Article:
In addition, researchers who performed an in-depth analysis of different published reports involving 20 groups of asbestos-exposed individuals found similarly interesting results.

The study, which was published in the American Journal of Epidemiology, found that one specific type of asbestos, amphibole asbestos, may potentially be associated with colorectal cancer, but may be as a result of an improper certification of cause of death. The authors reported data that suggests serpentine asbestos is not linked to an increased risk of colorectal cancer.

A 2006 review of 32 scientific studies the examined the potential connection between asbestos and colorectal cancer found no statistically significant causal relationship in the data.

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Oncology Medical Writer

Suzanne Dixon is a registered dietitian, epidemiologist and experienced medical writer. She has volunteered with the National Cancer Policy Forum, Oncology Nutrition Dietetic Practice Group, American Institute for Cancer Research, American Society for Clinical Oncology, The National Academies of Sciences, Engineering, and Medicine. The New York Times and Time Magazine also have reviewed her cancer patient resources.

Walter Pacheco, Managing Editor at Asbestos.com
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8 Cited Article Sources

  1. National Cancer Institute. (n.d.). Colorectal cancer. Retrieved from: http://www.cancer.gov/cancertopics/types/colon-and-rectal
  2. Agency for Toxic Substances & Disease Registry. (2008, April 1). Health effects of asbestos. Retrieved from: https://www.atsdr.cdc.gov/asbestos/health_effects_asbestos.html
  3. Aliyu, O.A., Cullen, M. R. (2005, November 1). Evidence for excess colorectal cancer incidence among asbestos-exposed men in the beta-carotene and retinol efficacy trial. American Journal of Epidemiology. Retrieved from: http://aje.oxfordjournals.org/content/162/9/868.full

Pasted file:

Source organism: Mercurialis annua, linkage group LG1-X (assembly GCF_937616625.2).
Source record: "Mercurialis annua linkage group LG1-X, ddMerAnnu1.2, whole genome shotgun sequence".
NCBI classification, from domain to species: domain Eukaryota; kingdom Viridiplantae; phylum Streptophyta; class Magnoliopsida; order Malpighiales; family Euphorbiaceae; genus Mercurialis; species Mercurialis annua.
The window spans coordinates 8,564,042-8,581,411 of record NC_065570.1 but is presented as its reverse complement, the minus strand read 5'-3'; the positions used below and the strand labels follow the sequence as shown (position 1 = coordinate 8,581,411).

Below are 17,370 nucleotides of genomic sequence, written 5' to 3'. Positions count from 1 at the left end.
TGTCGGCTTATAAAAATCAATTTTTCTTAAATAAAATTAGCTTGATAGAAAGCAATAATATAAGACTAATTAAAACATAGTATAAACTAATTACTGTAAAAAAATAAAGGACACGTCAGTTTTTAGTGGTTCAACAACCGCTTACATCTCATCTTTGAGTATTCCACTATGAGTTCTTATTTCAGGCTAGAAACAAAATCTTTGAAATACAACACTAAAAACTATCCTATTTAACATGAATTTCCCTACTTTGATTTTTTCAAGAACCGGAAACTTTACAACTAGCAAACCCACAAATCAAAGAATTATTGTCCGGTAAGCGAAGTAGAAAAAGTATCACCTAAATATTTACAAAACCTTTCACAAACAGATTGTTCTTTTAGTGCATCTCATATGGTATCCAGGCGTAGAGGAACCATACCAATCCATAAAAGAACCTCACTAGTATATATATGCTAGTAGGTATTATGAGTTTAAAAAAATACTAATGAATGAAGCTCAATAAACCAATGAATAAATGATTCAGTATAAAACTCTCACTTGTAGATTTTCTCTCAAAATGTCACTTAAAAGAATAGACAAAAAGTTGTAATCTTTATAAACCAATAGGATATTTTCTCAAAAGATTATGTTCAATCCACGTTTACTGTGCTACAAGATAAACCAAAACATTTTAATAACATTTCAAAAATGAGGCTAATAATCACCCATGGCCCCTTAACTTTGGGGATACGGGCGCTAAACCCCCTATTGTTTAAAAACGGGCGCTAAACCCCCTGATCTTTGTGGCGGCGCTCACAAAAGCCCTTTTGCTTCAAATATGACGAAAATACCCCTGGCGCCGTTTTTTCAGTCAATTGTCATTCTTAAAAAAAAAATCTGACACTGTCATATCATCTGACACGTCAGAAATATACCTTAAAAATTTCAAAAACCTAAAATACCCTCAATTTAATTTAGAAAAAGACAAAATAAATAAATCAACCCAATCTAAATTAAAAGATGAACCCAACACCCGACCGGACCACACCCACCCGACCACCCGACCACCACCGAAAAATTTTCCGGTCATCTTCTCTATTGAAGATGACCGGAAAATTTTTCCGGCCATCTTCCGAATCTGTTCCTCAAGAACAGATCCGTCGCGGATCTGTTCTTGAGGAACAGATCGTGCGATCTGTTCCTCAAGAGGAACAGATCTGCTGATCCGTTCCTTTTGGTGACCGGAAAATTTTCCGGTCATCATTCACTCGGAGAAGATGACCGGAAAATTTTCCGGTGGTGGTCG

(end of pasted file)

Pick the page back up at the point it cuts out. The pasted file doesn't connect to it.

4. Selikoff, I. MD, Churg, J. et. al. (1964, April 6). Asbestos Exposure and Neoplasia. Journal of the American Medical Association. Retrieved from: https://www.ncbi.nlm.nih.gov/pubmed/14107207
  5. Horna, D., Garabrant, D.H., & Gillespie, B.W. (1994). A Meta-Analysis of Colorectal Cancer and Asbestos Exposure. Retrieved from: https://academic.oup.com/aje/article-abstract/139/12/1210/141131
  6. Oluremi, A.A. et al. (2005). Evidence for Excess Colorectal Cancer Incidence among Asbestos-exposed Men in the Beta-Carotene and Retinol Efficacy Trial. Retrieved from: https://academic.oup.com/aje/article/162/9/868/58248
  7. American Cancer Society. (2018, February 21). Colorectal Cancer Risk Factors. Retrieved from: https://www.cancer.org/cancer/colon-rectal-cancer/causes-risks-prevention/risk-factors.html
  8. American Cancer Society. (2017). Colorectal Cancer Facts and Figures 2017-2019. Retrieved from: https://www.cancer.org/content/dam/cancer-org/research/cancer-facts-and-statistics/colorectal-cancer-facts-and-figures/colorectal-cancer-facts-and-figures-2017-2019.pdf
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Last Modified April 12, 2019